Oswald was born in 604 AD In the kingdom of Deira. The two kingdoms of Bernicia and Deira had become united by the marriage of Oswald’s father Æthelfrith of Bernicia to his mother Acha of Deira. In 616 AD Oswald’s father was killed by Raedwald of East Anglia. The kingdoms once again had separate rulers and Oswald fled to Scotland in exile.
Oswald returned in 634 AD at the head of a small army and defeated King Cadwallon (who was ruling over Bernicia at the time), at the Battle of Heavenfield. Oswald reunited Northumbria and ruled as its king for eight years. Despite being the most powerful ruler in Britain at the time, he died on the 5th of August 642 AD at the Battle of Maserfield near present-day Oswestry (Oswald’s tree). He had been fighting the pagan Mercians of King Penda and it was recorded that he died praying for the souls of his soldiers that were dying around him. Later he was revered as a saint, as was common in the Middle Ages.
Oswald was instrumental in promoting the spread of Christianity in Northumbria. It is said that he was elevated to sainthood not because he achieved martyrdom by his death in battle but by extreme acts of generosity towards the poor during his life.
Oswald’s remains became scattered and were widely associated with miracles both in Britain and continental Europe. There are at least five claims to his head. Reginald of Durham recounts a miracle, saying that Oswald’s right arm was taken by a raven to an ash tree, which gave the tree ageless vigor. When the bird dropped the arm onto the ground, a spring emerged from the ground. Both the tree and the spring were, according to Reginald, subsequently associated with healing miracles.
In 909 AD, following a combined West Saxon and Mercian raid led by Æthelflæd, (the daughter of Alfred the Great), St Oswald’s relics were translated to a new minister in Gloucester, which was renamed St Oswald’s Priory in his honour.
His feast day is the 5th of August, the day on which he died.
The building of St Oswald’s was originally called Petersfield House. While the exact age of building is unknown, its documented history extends to the mid-19th century.
James Wheatley and his wife Charlotte (née Gates) ran a school from the premises soon after getting married locally in 1839. Their lives were not without challenges, with James reportedly spending time in jail and not paying rent as necessary. The Title Deeds were purportedly destroyed in a fire within Petersfield House, shortly before James was admitted to Sussex County Lunatic Asylum. Miraculously this fire was contained to the rear of the building, signs of which can be seen today. James died in care on the 3rd May 1878. His wife Charlotte who had acted as head mistress died less than one year after him. The estate passed in its entirety to his only living child, who was also called James Wheatly (Jr). Thus, ending the use of Petersfield House as a school.
It is unclear whether James Wheatly (Jr) resided in the property himself. Records reveal that he entered a 7-year lease agreement with an Isabella D Meiklam in 1905, with the property being leased to a Miss Emily Challen before that. James Wheatly (Jr) passed on the 23rd Feb 1906. He left the property to Midhurst Church School, who placed the property up for auction at the Angel. It was sold for £450 to John Mudge Furneaux, a solicitor for Midhurst Council. It appears that John chose not to sell the property until the protected lease period had expired, as this is exactly what he did in 1912 for a sum of £600.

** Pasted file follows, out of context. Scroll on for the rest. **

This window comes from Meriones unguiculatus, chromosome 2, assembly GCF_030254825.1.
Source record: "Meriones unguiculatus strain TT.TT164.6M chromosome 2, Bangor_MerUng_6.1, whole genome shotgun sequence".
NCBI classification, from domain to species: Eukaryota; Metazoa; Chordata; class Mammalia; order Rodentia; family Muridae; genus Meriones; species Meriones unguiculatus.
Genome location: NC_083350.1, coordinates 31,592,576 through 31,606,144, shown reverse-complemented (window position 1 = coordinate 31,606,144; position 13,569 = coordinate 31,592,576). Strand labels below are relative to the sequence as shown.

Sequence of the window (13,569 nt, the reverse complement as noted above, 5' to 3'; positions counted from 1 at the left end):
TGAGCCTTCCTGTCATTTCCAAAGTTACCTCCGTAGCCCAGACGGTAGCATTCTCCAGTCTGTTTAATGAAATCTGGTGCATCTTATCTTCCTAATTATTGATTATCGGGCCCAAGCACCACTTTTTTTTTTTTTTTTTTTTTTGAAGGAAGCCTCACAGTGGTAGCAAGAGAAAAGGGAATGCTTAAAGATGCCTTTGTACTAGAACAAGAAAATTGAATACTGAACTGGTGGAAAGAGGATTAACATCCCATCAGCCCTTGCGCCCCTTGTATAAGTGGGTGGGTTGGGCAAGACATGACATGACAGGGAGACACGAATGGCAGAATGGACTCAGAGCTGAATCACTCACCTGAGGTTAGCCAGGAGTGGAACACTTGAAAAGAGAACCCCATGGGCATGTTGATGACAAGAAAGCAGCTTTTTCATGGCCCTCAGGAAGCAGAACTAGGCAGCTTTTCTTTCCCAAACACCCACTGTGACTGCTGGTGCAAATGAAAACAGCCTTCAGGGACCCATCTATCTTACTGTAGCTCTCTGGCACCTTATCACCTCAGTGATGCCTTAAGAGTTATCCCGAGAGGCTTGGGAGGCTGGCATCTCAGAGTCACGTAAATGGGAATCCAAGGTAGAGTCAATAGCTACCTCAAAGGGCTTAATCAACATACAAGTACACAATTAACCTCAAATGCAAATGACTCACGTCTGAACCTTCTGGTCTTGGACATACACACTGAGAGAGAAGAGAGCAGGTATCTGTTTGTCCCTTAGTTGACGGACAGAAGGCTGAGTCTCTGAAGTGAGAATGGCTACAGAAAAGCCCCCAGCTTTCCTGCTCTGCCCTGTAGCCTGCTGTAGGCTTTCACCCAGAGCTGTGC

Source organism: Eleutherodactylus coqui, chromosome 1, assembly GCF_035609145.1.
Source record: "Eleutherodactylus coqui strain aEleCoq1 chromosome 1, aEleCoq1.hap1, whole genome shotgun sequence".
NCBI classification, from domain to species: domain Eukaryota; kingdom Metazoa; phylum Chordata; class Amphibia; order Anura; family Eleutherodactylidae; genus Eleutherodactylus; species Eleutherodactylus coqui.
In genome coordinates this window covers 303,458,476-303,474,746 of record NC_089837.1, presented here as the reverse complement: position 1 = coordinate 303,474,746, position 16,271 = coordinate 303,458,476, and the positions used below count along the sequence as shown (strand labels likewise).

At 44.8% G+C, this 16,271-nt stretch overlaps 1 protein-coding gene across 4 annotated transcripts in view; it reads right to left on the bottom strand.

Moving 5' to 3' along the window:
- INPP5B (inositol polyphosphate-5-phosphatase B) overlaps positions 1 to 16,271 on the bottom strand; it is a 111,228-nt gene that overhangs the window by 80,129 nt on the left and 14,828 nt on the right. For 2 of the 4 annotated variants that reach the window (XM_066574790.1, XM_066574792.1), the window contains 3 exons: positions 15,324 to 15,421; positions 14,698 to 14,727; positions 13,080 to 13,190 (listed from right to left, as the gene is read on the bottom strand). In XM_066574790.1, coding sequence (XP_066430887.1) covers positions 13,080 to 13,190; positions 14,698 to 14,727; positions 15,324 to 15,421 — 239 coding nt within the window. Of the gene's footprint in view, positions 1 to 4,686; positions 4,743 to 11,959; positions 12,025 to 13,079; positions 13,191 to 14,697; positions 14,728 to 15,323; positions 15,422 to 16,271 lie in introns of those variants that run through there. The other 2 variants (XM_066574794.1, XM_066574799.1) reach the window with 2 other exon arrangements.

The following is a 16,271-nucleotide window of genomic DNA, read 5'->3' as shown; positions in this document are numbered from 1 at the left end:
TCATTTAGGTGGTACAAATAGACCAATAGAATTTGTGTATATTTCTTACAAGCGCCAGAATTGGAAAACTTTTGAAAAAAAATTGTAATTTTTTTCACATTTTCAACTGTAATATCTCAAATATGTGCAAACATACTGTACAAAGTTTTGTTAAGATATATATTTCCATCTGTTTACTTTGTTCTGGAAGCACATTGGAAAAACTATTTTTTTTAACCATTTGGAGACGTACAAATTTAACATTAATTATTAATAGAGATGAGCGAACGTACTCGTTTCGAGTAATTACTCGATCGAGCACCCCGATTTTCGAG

The new owner of Petersfield House was John Charles Holland (born 1866), a registered dentist who completed his training in 1894 at the University of Edinburgh. Mortgage records show in 1911 he was practising out of York House, just across the road. His grandson tells us the move to Petersfield House was to accommodate his family and the practise within one building. Holland and his wife Kate Elizabeth (née Hayward), renamed their new home “St Oswald’s” after St Oswald’s Church in Owestry, Shropshire, where the pair had married on the 20th August 1895. Their fifth (and final) child was born here in February 1915.
In 1931, John Holland suffered a stroke and decided to retire, he sold the property to Charles Pearce Crodacott Sargent for £1000. Little is known of Charles Sargent, except that he sold St Oswald’s to John Gilbert Richards (known as Gil) in 1959. On an unknown date Gil sold the practice goodwill while retaining ownership of the property. Mark Thomas Coppen purchased the practice goodwill from a dentist called Rex Pitt in 1982, before purchasing the property from Gil in 1987.
Mark since expanded the dental practice so that it fills all 3 floors, providing 4 modern surgeries and 2 waiting rooms to our patients.
In 2020 Mark went into partnership with his son, Edward Coppen. The practice has expanded further thanks to the conversion of an out-house into a modern dental hygiene suite. St Oswald’s is now very fortunate to be a 5-surgery dental practice with an ideal centre of town location.